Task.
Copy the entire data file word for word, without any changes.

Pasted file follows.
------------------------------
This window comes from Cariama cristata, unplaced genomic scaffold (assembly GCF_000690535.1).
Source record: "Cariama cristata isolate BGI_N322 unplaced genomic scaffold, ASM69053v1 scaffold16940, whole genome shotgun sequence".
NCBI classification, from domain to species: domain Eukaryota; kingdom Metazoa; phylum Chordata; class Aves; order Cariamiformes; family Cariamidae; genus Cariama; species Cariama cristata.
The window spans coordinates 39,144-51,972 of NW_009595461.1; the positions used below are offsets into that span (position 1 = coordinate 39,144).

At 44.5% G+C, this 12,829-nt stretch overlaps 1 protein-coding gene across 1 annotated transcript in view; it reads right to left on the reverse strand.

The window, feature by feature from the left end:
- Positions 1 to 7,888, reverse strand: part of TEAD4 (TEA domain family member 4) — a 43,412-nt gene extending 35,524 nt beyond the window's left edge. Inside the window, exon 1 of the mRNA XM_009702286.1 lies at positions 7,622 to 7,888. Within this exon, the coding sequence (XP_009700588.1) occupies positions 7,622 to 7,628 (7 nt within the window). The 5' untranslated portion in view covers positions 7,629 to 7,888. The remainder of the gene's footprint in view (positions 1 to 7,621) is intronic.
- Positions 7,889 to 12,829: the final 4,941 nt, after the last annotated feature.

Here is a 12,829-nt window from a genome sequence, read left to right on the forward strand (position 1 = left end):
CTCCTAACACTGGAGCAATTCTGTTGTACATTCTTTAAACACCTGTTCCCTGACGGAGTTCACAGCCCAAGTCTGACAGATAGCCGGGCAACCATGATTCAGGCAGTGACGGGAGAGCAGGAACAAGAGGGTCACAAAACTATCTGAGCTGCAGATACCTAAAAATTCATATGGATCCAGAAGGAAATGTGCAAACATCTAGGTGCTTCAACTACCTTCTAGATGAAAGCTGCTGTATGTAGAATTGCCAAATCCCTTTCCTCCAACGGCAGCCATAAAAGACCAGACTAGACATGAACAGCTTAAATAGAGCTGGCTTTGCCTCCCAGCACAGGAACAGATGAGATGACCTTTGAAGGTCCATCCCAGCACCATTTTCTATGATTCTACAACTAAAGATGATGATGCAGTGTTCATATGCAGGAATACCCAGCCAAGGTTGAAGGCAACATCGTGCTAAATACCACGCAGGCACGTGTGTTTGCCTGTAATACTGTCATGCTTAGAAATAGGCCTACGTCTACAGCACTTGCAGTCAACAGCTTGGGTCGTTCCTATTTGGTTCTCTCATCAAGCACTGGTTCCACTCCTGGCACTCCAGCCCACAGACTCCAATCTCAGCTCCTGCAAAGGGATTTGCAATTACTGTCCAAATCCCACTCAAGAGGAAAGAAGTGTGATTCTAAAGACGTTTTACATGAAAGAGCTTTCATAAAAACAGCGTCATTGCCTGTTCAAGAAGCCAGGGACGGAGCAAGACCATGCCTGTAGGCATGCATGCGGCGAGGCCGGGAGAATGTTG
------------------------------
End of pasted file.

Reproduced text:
This window comes from Cariama cristata, unplaced genomic scaffold (assembly GCF_000690535.1).
Source record: "Cariama cristata isolate BGI_N322 unplaced genomic scaffold, ASM69053v1 scaffold16940, whole genome shotgun sequence".
NCBI classification, from domain to species: domain Eukaryota; kingdom Metazoa; phylum Chordata; class Aves; order Cariamiformes; family Cariamidae; genus Cariama; species Cariama cristata.
The window spans coordinates 39,144-51,972 of NW_009595461.1; the positions used below are offsets into that span (position 1 = coordinate 39,144).

At 44.5% G+C, this 12,829-nt stretch overlaps 1 protein-coding gene across 1 annotated transcript in view; it reads right to left on the reverse strand.

The window, feature by feature from the left end:
- Positions 1 to 7,888, reverse strand: part of TEAD4 (TEA domain family member 4) — a 43,412-nt gene extending 35,524 nt beyond the window's left edge. Inside the window, exon 1 of the mRNA XM_009702286.1 lies at positions 7,622 to 7,888. Within this exon, the coding sequence (XP_009700588.1) occupies positions 7,622 to 7,628 (7 nt within the window). The 5' untranslated portion in view covers positions 7,629 to 7,888. The remainder of the gene's footprint in view (positions 1 to 7,621) is intronic.
- Positions 7,889 to 12,829: the final 4,941 nt, after the last annotated feature.

Here is a 12,829-nt window from a genome sequence, read left to right on the forward strand (position 1 = left end):
CTCCTAACACTGGAGCAATTCTGTTGTACATTCTTTAAACACCTGTTCCCTGACGGAGTTCACAGCCCAAGTCTGACAGATAGCCGGGCAACCATGATTCAGGCAGTGACGGGAGAGCAGGAACAAGAGGGTCACAAAACTATCTGAGCTGCAGATACCTAAAAATTCATATGGATCCAGAAGGAAATGTGCAAACATCTAGGTGCTTCAACTACCTTCTAGATGAAAGCTGCTGTATGTAGAATTGCCAAATCCCTTTCCTCCAACGGCAGCCATAAAAGACCAGACTAGACATGAACAGCTTAAATAGAGCTGGCTTTGCCTCCCAGCACAGGAACAGATGAGATGACCTTTGAAGGTCCATCCCAGCACCATTTTCTATGATTCTACAACTAAAGATGATGATGCAGTGTTCATATGCAGGAATACCCAGCCAAGGTTGAAGGCAACATCGTGCTAAATACCACGCAGGCACGTGTGTTTGCCTGTAATACTGTCATGCTTAGAAATAGGCCTACGTCTACAGCACTTGCAGTCAACAGCTTGGGTCGTTCCTATTTGGTTCTCTCATCAAGCACTGGTTCCACTCCTGGCACTCCAGCCCACAGACTCCAATCTCAGCTCCTGCAAAGGGATTTGCAATTACTGTCCAAATCCCACTCAAGAGGAAAGAAGTGTGATTCTAAAGACGTTTTACATGAAAGAGCTTTCATAAAAACAGCGTCATTGCCTGTTCAAGAAGCCAGGGACGGAGCAAGACCATGCCTGTAGGCATGCATGCGGCGAGGCCGGGAGAATGTTG